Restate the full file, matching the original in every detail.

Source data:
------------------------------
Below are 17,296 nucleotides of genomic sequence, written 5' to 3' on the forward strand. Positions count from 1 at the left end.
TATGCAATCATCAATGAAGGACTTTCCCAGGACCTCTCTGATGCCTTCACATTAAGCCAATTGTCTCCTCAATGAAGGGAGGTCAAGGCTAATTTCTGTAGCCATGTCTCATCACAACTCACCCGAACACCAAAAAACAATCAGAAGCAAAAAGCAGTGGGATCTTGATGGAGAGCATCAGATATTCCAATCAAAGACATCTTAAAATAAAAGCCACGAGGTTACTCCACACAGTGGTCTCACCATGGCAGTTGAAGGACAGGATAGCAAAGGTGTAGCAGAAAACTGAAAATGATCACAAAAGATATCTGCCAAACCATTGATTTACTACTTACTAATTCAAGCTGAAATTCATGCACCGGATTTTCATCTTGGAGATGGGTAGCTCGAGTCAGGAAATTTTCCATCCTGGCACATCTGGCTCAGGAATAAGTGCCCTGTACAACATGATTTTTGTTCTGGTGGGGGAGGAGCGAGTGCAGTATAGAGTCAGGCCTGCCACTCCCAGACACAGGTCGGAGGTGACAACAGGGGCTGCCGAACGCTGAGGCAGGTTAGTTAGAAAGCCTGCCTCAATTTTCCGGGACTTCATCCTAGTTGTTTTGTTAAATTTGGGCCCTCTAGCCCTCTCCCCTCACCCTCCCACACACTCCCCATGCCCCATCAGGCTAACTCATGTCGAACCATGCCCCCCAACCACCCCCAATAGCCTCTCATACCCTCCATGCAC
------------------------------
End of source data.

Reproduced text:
Below are 17,296 nucleotides of genomic sequence, written 5' to 3' on the forward strand. Positions count from 1 at the left end.
TATGCAATCATCAATGAAGGACTTTCCCAGGACCTCTCTGATGCCTTCACATTAAGCCAATTGTCTCCTCAATGAAGGGAGGTCAAGGCTAATTTCTGTAGCCATGTCTCATCACAACTCACCCGAACACCAAAAAACAATCAGAAGCAAAAAGCAGTGGGATCTTGATGGAGAGCATCAGATATTCCAATCAAAGACATCTTAAAATAAAAGCCACGAGGTTACTCCACACAGTGGTCTCACCATGGCAGTTGAAGGACAGGATAGCAAAGGTGTAGCAGAAAACTGAAAATGATCACAAAAGATATCTGCCAAACCATTGATTTACTACTTACTAATTCAAGCTGAAATTCATGCACCGGATTTTCATCTTGGAGATGGGTAGCTCGAGTCAGGAAATTTTCCATCCTGGCACATCTGGCTCAGGAATAAGTGCCCTGTACAACATGATTTTTGTTCTGGTGGGGGAGGAGCGAGTGCAGTATAGAGTCAGGCCTGCCACTCCCAGACACAGGTCGGAGGTGACAACAGGGGCTGCCGAACGCTGAGGCAGGTTAGTTAGAAAGCCTGCCTCAATTTTCCGGGACTTCATCCTAGTTGTTTTGTTAAATTTGGGCCCTCTAGCCCTCTCCCCTCACCCTCCCACACACTCCCCATGCCCCATCAGGCTAACTCATGTCGAACCATGCCCCCCAACCACCCCCAATAGCCTCTCATACCCTCCATGCAC